Photo by Tyler Meuter

There’s a trail near my home known as the Indian Seats. It’s a trail I often walk with my father. My father and I can have incredibly intense and philosophical discussions about morality or walk in pure silence. Both are comfortable for us because when we’re not passionately defending our beliefs, we let our eyes take in the underrated beauty of the trail in front of us.

Beams of sunlight seep through the thick trees that shroud the skies. The temperature is always little bit cooler than normal and a blanket of silence covers the forest like the fresh morning dew. For me, what makes these hikes more beautiful is being present. I try to be fully aware, take in everything, and enjoy the moment that I am in.

It seems that in this ultra-modern world of ours, this is becoming increasingly more difficult to do. With the world as our stage, we are able to instantaneously engage with a large audience through merely our smart phones with social media apps like Twitter, Snapchat
and Facebook.

The issue here is not that our generation has become too self-obsessed — it’s actually quite the opposite. We want to be able to remember everything share these moments with others. From when we wake up to what we eat to where we’re going, we want to document everything and let the world know about it.

As it is widely recognized that “sharing is caring,” perhaps we, as a society, are sharing just a little too much.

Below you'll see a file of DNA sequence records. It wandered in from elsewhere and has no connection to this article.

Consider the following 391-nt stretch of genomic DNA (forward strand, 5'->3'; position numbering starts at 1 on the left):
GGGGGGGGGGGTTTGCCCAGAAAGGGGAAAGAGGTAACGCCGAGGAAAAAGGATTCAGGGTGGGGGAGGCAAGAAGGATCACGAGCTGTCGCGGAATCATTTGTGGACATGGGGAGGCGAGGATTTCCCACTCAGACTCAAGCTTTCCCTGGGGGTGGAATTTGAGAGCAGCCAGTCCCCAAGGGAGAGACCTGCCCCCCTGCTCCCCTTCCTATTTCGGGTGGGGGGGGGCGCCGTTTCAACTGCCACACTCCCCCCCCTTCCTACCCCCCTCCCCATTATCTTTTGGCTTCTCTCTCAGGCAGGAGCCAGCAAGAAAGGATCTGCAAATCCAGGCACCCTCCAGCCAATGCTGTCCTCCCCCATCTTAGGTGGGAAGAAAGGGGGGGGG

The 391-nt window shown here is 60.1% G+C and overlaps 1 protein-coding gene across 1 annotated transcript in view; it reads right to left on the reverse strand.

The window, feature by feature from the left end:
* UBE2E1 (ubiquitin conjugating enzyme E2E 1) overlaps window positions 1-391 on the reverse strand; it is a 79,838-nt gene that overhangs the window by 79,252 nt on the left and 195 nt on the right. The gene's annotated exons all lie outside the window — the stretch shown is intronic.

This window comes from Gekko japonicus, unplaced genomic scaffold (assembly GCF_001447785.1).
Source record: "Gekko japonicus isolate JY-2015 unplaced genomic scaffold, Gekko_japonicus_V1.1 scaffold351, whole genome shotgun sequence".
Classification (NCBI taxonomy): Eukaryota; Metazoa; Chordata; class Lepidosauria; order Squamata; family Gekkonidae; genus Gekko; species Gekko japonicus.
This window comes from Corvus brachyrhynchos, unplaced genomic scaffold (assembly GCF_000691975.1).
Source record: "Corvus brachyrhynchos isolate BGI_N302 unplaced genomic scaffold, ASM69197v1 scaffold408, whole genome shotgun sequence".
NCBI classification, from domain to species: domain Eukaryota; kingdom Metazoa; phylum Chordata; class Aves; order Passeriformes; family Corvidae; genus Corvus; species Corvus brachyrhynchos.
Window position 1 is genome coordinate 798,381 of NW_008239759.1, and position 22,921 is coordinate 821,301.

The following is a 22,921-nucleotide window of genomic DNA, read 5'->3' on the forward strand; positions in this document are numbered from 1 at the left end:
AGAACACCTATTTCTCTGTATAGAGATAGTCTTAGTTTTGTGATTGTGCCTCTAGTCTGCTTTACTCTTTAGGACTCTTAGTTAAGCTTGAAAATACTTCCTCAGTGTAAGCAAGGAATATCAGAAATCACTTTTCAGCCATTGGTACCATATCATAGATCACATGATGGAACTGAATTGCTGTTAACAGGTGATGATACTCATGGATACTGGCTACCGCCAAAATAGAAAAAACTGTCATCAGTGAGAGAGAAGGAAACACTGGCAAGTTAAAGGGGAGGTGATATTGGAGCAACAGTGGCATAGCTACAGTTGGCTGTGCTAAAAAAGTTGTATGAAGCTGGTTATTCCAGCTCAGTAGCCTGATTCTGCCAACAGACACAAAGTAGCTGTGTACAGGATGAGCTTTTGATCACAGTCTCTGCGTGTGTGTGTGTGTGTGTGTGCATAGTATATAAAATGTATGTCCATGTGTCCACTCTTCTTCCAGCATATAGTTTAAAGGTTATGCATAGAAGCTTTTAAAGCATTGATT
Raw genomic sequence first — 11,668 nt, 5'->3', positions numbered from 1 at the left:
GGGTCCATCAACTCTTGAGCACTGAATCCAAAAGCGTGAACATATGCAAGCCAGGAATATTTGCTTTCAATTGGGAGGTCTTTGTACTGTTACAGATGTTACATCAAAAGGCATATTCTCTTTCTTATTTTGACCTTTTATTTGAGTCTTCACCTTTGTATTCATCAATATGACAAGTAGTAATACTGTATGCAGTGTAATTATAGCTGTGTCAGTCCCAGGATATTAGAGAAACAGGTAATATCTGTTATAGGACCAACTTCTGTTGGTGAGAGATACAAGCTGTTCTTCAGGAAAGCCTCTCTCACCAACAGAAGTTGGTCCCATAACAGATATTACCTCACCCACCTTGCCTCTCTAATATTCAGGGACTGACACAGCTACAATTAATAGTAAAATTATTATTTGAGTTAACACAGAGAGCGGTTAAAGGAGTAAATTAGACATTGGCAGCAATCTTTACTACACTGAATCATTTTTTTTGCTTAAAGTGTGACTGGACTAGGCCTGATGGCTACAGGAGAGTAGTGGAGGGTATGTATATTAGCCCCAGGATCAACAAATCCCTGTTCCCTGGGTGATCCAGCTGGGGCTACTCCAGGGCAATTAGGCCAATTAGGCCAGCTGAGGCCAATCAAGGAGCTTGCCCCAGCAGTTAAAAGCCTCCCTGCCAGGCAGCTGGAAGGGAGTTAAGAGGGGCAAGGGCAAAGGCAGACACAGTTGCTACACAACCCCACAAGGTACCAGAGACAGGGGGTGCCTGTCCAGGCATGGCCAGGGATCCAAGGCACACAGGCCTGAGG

I  often feel that people fail to enjoy what is right in front of them because they’re too busy snapping a picture to remember a moment for later in the future. To fully enjoy life, I think it’s important to stop snapping pictures and sharing once in a while.

I believe it’s important to keep certain experiences to oneself because those experiences belong to the individual. A certain amount of effort goes into doing something or going somewhere. For example, people cook dinner to satisfy their hunger and appetite, not to take a picture of it. So why not be present and enjoy the meal you’ve created for yourself? Why pose for an artificial picture and create fake memories to look back on instead of living in the present — the real?

It seems that we are too worried about creating memories for the moments we fail to live, which is incredibly unfortunate. Constantly thinking about the future and looking back at the past takes away from the quality of life and replaces it with a façade. The only difference between the lifestyle of a photo addict and the Kardashians is that they have professional photographers following them  around, and they’re being paid to live, what seems to be, an unfulfilling life.

So, put that phone away. Don’t Insta the latte art in your coffee cup or update your snapstory to show that you’re hanging with your friends. Just be present.

  • illuminaughty

    Are you insinuating that one cannot both document an experience and at the same time enjoy that experience fully? If so, I completely, but respectfully disagree with you. If I were, for example, to make myself a fancy dinner and post a picture of it on Instagram before eating, I am completely sure that my taste buds will still taste the same and I will remember the experience the same as if I didn’t post the picture, except now that I posted it, I get the added bonus of dopamine from all of the likes on my photo.